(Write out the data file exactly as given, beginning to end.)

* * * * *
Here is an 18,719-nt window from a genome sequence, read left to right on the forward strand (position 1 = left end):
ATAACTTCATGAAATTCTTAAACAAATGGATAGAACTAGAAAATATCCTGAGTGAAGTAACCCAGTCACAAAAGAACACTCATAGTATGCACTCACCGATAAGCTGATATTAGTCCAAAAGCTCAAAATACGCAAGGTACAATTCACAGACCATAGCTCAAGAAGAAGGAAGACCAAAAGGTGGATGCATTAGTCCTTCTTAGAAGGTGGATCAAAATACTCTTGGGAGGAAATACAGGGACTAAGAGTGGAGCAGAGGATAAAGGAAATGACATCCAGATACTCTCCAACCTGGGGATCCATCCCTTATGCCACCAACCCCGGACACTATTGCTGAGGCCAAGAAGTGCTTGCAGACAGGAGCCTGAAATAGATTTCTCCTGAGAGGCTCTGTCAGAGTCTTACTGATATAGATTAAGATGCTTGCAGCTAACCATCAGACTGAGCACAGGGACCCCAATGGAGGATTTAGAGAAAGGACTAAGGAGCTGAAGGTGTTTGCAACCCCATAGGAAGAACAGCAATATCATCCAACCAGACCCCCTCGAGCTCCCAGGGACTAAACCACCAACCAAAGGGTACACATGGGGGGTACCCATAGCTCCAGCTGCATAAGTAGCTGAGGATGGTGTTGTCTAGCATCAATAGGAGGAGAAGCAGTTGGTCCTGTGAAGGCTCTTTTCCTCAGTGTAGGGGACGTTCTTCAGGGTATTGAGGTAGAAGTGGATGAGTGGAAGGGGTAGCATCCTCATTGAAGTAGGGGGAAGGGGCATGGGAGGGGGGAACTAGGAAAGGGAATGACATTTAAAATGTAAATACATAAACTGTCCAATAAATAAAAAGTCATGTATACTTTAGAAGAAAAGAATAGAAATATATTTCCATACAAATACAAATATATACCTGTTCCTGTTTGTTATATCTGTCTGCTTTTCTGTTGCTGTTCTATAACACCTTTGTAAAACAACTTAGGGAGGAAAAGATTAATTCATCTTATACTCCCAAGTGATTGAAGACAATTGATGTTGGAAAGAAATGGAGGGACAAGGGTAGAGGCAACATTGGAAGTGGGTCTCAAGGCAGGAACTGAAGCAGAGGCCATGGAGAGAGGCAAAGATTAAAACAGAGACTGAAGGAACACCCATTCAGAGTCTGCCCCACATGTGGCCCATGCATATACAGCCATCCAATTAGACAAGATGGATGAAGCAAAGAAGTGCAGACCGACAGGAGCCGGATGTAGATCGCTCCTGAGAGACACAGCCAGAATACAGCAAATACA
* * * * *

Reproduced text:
Here is an 18,719-nt window from a genome sequence, read left to right on the forward strand (position 1 = left end):
ATAACTTCATGAAATTCTTAAACAAATGGATAGAACTAGAAAATATCCTGAGTGAAGTAACCCAGTCACAAAAGAACACTCATAGTATGCACTCACCGATAAGCTGATATTAGTCCAAAAGCTCAAAATACGCAAGGTACAATTCACAGACCATAGCTCAAGAAGAAGGAAGACCAAAAGGTGGATGCATTAGTCCTTCTTAGAAGGTGGATCAAAATACTCTTGGGAGGAAATACAGGGACTAAGAGTGGAGCAGAGGATAAAGGAAATGACATCCAGATACTCTCCAACCTGGGGATCCATCCCTTATGCCACCAACCCCGGACACTATTGCTGAGGCCAAGAAGTGCTTGCAGACAGGAGCCTGAAATAGATTTCTCCTGAGAGGCTCTGTCAGAGTCTTACTGATATAGATTAAGATGCTTGCAGCTAACCATCAGACTGAGCACAGGGACCCCAATGGAGGATTTAGAGAAAGGACTAAGGAGCTGAAGGTGTTTGCAACCCCATAGGAAGAACAGCAATATCATCCAACCAGACCCCCTCGAGCTCCCAGGGACTAAACCACCAACCAAAGGGTACACATGGGGGGTACCCATAGCTCCAGCTGCATAAGTAGCTGAGGATGGTGTTGTCTAGCATCAATAGGAGGAGAAGCAGTTGGTCCTGTGAAGGCTCTTTTCCTCAGTGTAGGGGACGTTCTTCAGGGTATTGAGGTAGAAGTGGATGAGTGGAAGGGGTAGCATCCTCATTGAAGTAGGGGGAAGGGGCATGGGAGGGGGGAACTAGGAAAGGGAATGACATTTAAAATGTAAATACATAAACTGTCCAATAAATAAAAAGTCATGTATACTTTAGAAGAAAAGAATAGAAATATATTTCCATACAAATACAAATATATACCTGTTCCTGTTTGTTATATCTGTCTGCTTTTCTGTTGCTGTTCTATAACACCTTTGTAAAACAACTTAGGGAGGAAAAGATTAATTCATCTTATACTCCCAAGTGATTGAAGACAATTGATGTTGGAAAGAAATGGAGGGACAAGGGTAGAGGCAACATTGGAAGTGGGTCTCAAGGCAGGAACTGAAGCAGAGGCCATGGAGAGAGGCAAAGATTAAAACAGAGACTGAAGGAACACCCATTCAGAGTCTGCCCCACATGTGGCCCATGCATATACAGCCATCCAATTAGACAAGATGGATGAAGCAAAGAAGTGCAGACCGACAGGAGCCGGATGTAGATCGCTCCTGAGAGACACAGCCAGAATACAGCAAATACA